When people think of Filipino cuisine, dishes like adobo, lumpia, and kare-kare often come to mind. While all are delicious in their own right, these are but the surface of what Filipino cuisine has to offer.
Revered food historian, Doreen Gamboa Fernandez, says in her book Lasa: A Guide to Fining in the Provinces, that our indigenous food is first a product of our landscape. This is why, for example, majority of our food is accompanied by rice or made of it, because our landscape allows us to do so. As such, the delicacies of each province provide a unique look into what every province is like.
While we are all unable to travel across the Philippines in quarantine, this does not mean we cannot replicate and experience what dishes are available in different parts of the country.
Here’s a guide on some local dishes and delicacies worth making at home.
Like many Filipino dishes, Dinengdeng’s name comes from the method of its cooking. “Idengdeng” can be literally translated to “salain," which refers to the bagoong (shrimp paste) that is filtered through a kind of sieve into the water in which this medley of vegetables is cooked. Many compare dinengdeng with the popular dish pinakbet, but it differs in that the former is a soup while the later is more of a stew.
Igado is a kind of viand from Ilocos which features laman ng loob or entrails, such as liver and spleen. It is known to be a great party dish, because of it’s finely cut pieces of meat, which allows it to stretch across many servings. Like dinengdeng, the name Igado comes from the Spanish higado, which means atay or liver, and involves a cooking process which is similar to adobo.
Sinaing na Tulingan is a Batangueno dish, whose name directly translates to braised fish, specifically mackerel and spikjack tuna. The process to make Sinaing na Tulingan is quite tedious, taking over several hours. It usually involves simmering fish in large native earthenware pots with bilimbi/kamias, salt, and water. This brine helps remove the fishy flavor and helps preserve the fish over time.
This might be among the most delicious and pungent things you have ever tried in your life. Buro is a popular paste or sawsawan of sorts, whose name literally translates to the process of pickling something. It is typically eaten with hito (cat fish) and mustasa (mustard leaves), which are abundant in the province.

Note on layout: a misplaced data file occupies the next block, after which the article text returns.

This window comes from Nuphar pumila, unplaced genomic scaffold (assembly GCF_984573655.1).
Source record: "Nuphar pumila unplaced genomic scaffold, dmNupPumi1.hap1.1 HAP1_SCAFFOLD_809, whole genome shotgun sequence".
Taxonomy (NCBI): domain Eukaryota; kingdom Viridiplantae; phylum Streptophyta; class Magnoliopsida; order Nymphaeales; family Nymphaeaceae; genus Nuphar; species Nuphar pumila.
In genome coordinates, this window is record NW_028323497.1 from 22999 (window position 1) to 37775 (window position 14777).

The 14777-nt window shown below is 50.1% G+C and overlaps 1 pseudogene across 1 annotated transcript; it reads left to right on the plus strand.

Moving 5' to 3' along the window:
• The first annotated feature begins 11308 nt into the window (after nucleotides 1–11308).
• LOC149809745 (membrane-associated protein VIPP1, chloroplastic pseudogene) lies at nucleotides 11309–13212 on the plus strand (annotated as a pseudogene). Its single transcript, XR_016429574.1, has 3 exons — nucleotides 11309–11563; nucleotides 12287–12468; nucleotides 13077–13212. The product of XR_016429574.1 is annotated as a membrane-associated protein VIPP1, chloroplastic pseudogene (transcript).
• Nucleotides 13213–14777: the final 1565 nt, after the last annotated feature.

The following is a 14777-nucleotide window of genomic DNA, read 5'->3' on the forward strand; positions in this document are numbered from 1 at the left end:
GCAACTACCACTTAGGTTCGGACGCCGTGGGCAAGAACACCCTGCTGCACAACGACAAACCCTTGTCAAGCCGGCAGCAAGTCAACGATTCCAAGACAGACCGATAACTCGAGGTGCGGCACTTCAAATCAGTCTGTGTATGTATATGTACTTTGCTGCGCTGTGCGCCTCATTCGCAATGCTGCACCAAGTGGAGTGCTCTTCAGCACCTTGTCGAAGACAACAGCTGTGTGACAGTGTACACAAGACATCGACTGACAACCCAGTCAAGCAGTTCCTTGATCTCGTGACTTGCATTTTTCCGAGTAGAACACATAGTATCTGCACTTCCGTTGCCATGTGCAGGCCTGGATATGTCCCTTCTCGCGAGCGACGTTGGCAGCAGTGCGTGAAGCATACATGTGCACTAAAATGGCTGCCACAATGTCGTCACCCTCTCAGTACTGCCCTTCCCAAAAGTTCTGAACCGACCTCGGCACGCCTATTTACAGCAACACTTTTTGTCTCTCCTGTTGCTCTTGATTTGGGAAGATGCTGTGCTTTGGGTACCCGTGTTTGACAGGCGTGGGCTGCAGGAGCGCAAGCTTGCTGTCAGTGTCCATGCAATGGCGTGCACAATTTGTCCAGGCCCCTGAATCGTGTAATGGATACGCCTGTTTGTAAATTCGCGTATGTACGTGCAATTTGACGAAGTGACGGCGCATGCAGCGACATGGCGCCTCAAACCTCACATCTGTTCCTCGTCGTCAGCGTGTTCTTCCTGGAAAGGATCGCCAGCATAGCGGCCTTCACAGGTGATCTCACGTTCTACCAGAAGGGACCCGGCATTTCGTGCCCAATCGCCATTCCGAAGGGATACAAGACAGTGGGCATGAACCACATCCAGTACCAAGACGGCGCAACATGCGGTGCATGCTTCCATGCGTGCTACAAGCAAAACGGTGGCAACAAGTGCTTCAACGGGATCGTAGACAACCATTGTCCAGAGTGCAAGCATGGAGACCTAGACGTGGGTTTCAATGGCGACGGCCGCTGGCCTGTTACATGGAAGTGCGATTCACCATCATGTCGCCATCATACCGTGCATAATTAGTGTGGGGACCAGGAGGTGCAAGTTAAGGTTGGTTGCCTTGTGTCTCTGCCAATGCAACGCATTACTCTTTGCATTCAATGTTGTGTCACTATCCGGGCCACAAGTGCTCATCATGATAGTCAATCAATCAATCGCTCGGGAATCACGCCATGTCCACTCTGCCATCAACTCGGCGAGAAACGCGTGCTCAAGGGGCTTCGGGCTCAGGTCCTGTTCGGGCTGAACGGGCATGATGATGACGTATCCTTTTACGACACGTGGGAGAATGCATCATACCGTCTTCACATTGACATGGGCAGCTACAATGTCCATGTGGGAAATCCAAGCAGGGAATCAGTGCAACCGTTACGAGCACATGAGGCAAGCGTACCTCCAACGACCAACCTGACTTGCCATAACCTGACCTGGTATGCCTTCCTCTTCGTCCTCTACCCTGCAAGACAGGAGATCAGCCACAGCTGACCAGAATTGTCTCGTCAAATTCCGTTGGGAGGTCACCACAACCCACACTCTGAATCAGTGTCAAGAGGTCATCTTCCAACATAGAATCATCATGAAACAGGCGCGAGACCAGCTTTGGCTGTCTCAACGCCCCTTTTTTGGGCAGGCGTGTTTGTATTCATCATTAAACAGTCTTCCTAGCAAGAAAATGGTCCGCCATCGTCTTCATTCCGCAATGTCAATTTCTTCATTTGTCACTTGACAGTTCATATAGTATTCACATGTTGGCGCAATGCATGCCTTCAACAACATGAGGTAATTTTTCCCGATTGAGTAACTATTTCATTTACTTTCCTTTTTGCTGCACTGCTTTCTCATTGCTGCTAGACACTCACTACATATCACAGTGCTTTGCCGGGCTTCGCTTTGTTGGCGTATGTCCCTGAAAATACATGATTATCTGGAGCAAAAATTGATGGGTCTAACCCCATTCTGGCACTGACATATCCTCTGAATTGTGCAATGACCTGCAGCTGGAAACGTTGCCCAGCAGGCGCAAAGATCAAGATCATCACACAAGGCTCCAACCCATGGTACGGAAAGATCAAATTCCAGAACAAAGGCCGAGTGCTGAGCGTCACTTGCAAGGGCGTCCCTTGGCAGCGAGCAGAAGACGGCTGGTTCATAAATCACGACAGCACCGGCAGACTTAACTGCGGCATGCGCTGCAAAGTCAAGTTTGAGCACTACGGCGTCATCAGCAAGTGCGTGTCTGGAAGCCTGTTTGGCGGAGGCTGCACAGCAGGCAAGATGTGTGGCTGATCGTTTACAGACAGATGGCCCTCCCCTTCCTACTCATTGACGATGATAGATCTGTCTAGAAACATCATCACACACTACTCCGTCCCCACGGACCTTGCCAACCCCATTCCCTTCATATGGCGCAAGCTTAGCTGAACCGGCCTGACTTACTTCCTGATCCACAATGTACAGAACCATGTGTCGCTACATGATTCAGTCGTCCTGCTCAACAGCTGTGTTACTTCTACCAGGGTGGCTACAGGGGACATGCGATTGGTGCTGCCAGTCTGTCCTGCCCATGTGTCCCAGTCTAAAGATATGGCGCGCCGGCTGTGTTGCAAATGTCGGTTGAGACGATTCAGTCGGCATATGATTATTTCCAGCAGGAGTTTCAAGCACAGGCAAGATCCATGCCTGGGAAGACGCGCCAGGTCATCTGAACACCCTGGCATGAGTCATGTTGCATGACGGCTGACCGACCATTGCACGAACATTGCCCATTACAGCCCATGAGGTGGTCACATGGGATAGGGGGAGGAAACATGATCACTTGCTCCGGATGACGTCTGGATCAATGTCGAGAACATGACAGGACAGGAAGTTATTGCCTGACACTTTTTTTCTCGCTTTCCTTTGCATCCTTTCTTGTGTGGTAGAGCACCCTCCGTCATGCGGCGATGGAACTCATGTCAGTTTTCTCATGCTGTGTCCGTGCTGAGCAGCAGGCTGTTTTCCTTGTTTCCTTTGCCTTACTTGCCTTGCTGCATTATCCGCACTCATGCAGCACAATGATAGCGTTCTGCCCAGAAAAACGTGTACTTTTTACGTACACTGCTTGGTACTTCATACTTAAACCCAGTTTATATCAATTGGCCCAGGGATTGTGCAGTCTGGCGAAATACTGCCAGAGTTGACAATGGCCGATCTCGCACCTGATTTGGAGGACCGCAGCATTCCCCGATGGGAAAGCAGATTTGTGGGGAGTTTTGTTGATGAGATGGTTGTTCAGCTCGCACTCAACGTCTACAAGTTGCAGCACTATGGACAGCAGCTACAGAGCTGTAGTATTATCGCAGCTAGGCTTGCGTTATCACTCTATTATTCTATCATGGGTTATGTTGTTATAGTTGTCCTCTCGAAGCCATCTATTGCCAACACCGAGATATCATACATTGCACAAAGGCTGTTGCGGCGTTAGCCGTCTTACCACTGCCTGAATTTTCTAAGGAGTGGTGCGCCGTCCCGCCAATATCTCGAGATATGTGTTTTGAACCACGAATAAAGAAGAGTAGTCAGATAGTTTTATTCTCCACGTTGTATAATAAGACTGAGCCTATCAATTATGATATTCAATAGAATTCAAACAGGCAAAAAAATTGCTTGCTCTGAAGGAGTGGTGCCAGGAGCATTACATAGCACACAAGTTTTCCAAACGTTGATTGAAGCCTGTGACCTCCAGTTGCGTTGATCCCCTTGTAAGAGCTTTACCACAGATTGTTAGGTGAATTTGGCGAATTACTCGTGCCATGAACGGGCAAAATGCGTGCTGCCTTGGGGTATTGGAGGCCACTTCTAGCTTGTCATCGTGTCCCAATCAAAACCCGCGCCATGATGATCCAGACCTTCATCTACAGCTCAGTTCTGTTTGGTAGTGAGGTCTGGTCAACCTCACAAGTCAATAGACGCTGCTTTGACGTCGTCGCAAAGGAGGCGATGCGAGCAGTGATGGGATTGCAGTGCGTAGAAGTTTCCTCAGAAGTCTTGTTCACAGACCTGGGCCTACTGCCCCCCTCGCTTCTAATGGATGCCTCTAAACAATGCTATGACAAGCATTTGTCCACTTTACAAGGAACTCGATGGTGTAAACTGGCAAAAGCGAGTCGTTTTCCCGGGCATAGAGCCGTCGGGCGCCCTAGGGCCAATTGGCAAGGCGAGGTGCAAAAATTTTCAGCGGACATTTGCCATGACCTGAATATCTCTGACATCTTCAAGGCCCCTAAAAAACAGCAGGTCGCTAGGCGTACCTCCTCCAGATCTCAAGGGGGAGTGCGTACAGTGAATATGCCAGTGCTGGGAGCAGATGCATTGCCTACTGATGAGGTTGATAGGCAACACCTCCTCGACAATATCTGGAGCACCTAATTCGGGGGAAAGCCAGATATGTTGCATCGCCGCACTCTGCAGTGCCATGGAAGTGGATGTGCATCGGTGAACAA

While the ingredients vary from town to town, this is the simplest method to make buro: All you have to do is mix rice porridge, salt, and a chosen seafood flavor, such as shrimp, cat fish, or milkfish, in a container and ferment it for at least 3 days.
Not for the faint of heart, this exotic Kapampangan dish is essentially a stuffed baby frog. Historically, frogs were a common sight in rice paddies, especially when rainwater was the primary irrigator of rice fields in the province. As time went on, catching these frogs became a game for children and they were turned into easy meat for farmers.
To make Betute Tugak, you first have to skin the frog, remove its entrails, and cut off its feet and head. After removing these, you then stuff it with garlic, onions, ground pork, salt, pepper, alagaw, and carrots. Afterward, it is marinated in vinegar and minced garlic, then deep-fried to a golden color. It is typically dipped into a vinegar mixed with minced onions and garlic.
While similar to the Spanish paella, bringhe is a pre-colonial dish that originally did not have eggs or chorizo. It's more akin to biryani – only later got influenced by the Spanish paella as a result of the close ties Pampanga has with the colonial power.
This glutinous dish is usually served on special occasions and often includes chicken, chorizo, peppers, peas, and turmeric like traditional paella, with the local addition of glutinous rice and coconut milk. As a result, bringhe’s texture and appearance resemble a savory rice pudding. Other common additions to bringhe are annato or atsuete.
Tibok-tibok is a Kampampangan specialty pudding made of carabao's milk. It is similar to a maja blanca, but does not feature any corn bits. It is called tibok-tibok, because when it is fully cooked, the pudding has a firm consistency that looks like its beating like a heart in the oven. During special occasions, you will often find this delicacy in the dessert area, where it is topped with latik or deep-fried coconut.
Also known as Intemtem, this Panganinese delicacy is most commonly served during Christmas. It is made of galapong (ground glutinous rice) and coconut mixture that is wrapped in banana leaves and grilled over charcoal. The name Tupig, which means “flattened”, is a reference to how this sweet treat is shaped after it is cooked.
Papaitan is a famous Ilocano dish whose name comes from the word pait or bitter. Comprised of goat and cow innards, papaitan’s distinct sour flavor and yellow color comes from the bile that is extracted from the animal’s liver. While for the uninitiated, this may sound straight out of Fear Factor, the dish is balanced out with various spices and aromatics common in Philippine cuisine, such as ginger, garlic, and tamarind.
Morcon is a beloved Kampampangan Christmas dish that features a braised beef roulade whose cross-section resembles a mosaic of various veggies and various other ingredients. Despite its Spanish sounding origins, however, it is quite far from the Spanish version that uses lean meat stuffed in a pig’s large intestine. It instead uses beef to wrap around hard-boiled eggs, carrots, relish, cheese, and sausages into a porchetta-like roll, which is then cooked in a covered skillet for an hour.
Did we miss out on a dish the world should know about? Leave a comment and let us know. – Rappler.com
Alexandra Goño is a Rappler intern